John Brown

By W.E.B. Du Bois,

Book cover of John Brown

First published in 1909, this succinct biography by a leading Black author and reformer spearheaded a tradition of appreciative commentary on Brown by African Americans. Brushing aside longstanding critiques of John Brown as a fiend, a fanatic, and a traitor, Du Bois explores the depth of Brown’s antislavery commitment and his willingness to sacrifice his own life in order to bring about the emancipation of Amerca’s 4 million enslaved people. Du Bois makes the memorable generalization: “John Brown was right.”

Who am I?

David S. Reynolds is a Distinguished Professor at the Graduate Center of the City University of New York. He is the author or editor of 16 books, on subjects that include John Brown, Abraham Lincoln, Walt Whitman Andrew Jackson, Harriet Beecher Stowe, and the literary and popular culture of the American Renaissance. He is the winner of the Bancroft Prize, the Lincoln Prize, the Abraham Lincoln Book Prize, the Ambassador Book Award, the Christian Gauss Award, and a finalist for the National Book Critics Circle Award.


I wrote...

John Brown, Abolitionist: The Man Who Killed Slavery, Sparked the Civil War, and Seeded Civil Rights

By David S. Reynolds,

Book cover of John Brown, Abolitionist: The Man Who Killed Slavery, Sparked the Civil War, and Seeded Civil Rights

What is my book about?

A cultural biography of John Brown, the controversial abolitionist who used violent tactics against slavery before the Civil War and single-handedly changed the course of American history. Brown’s most violent acts—including his killing of proslavery settlers in Kansas and his historic raid on Harpers Ferry, Virginia--were inspired by the slave revolts, guerilla warfare, and revolutionary Christianity of the day. Viewed by Southerners as a satanic abolitionist and by many Northerners as a Christlike martyr who gave his life for Black people, Brown polarized the nation and ratcheted up the tensions between the sections. He permeated American culture during the Civil War and beyond, and he planted the seeds of the civil rights movement by making a pioneering demand for complete social and political equality for America’s ethnic minorities.

Fire from the Midst of You

By Louis A. Decaro Jr.,

Book cover of Fire from the Midst of You: A Religious Life of John Brown

John Brown was a devout Calvinist who believed that God had chosen him to fight against slavery. In this stimulating book, Decaro provides us with the first full-scale religious biography of Brown, placing him in the context of nineteenth-century revivals and religiously inspired abolitionists. Decaro also explores Brown’s closeness to African Americans and his debt to Black militants such as David Walker, Denmark Vesey, and Henry Highland Garnet.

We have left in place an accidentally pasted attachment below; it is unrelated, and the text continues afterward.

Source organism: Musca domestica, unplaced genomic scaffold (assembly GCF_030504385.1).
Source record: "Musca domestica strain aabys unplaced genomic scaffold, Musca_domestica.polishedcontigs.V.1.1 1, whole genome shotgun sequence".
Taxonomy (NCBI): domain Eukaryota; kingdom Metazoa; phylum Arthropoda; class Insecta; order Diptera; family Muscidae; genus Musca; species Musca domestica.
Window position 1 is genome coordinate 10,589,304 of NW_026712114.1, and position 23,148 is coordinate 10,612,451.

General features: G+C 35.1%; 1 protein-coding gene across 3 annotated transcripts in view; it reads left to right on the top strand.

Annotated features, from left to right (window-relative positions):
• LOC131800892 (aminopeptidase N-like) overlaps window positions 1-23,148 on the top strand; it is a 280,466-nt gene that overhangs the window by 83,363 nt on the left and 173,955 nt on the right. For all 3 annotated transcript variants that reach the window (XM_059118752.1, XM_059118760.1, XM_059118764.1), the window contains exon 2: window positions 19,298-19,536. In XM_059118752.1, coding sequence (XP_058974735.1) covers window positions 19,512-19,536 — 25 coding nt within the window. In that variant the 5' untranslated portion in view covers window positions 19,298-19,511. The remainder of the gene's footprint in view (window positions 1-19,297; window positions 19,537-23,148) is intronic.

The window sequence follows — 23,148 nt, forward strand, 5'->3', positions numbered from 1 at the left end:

Who am I?

David S. Reynolds is a Distinguished Professor at the Graduate Center of the City University of New York. He is the author or editor of 16 books, on subjects that include John Brown, Abraham Lincoln, Walt Whitman Andrew Jackson, Harriet Beecher Stowe, and the literary and popular culture of the American Renaissance. He is the winner of the Bancroft Prize, the Lincoln Prize, the Abraham Lincoln Book Prize, the Ambassador Book Award, the Christian Gauss Award, and a finalist for the National Book Critics Circle Award.


I wrote...

John Brown, Abolitionist: The Man Who Killed Slavery, Sparked the Civil War, and Seeded Civil Rights

By David S. Reynolds,

Book cover of John Brown, Abolitionist: The Man Who Killed Slavery, Sparked the Civil War, and Seeded Civil Rights

What is my book about?

A cultural biography of John Brown, the controversial abolitionist who used violent tactics against slavery before the Civil War and single-handedly changed the course of American history. Brown’s most violent acts—including his killing of proslavery settlers in Kansas and his historic raid on Harpers Ferry, Virginia--were inspired by the slave revolts, guerilla warfare, and revolutionary Christianity of the day. Viewed by Southerners as a satanic abolitionist and by many Northerners as a Christlike martyr who gave his life for Black people, Brown polarized the nation and ratcheted up the tensions between the sections. He permeated American culture during the Civil War and beyond, and he planted the seeds of the civil rights movement by making a pioneering demand for complete social and political equality for America’s ethnic minorities.

Patriotic Treason

By Evan Carton,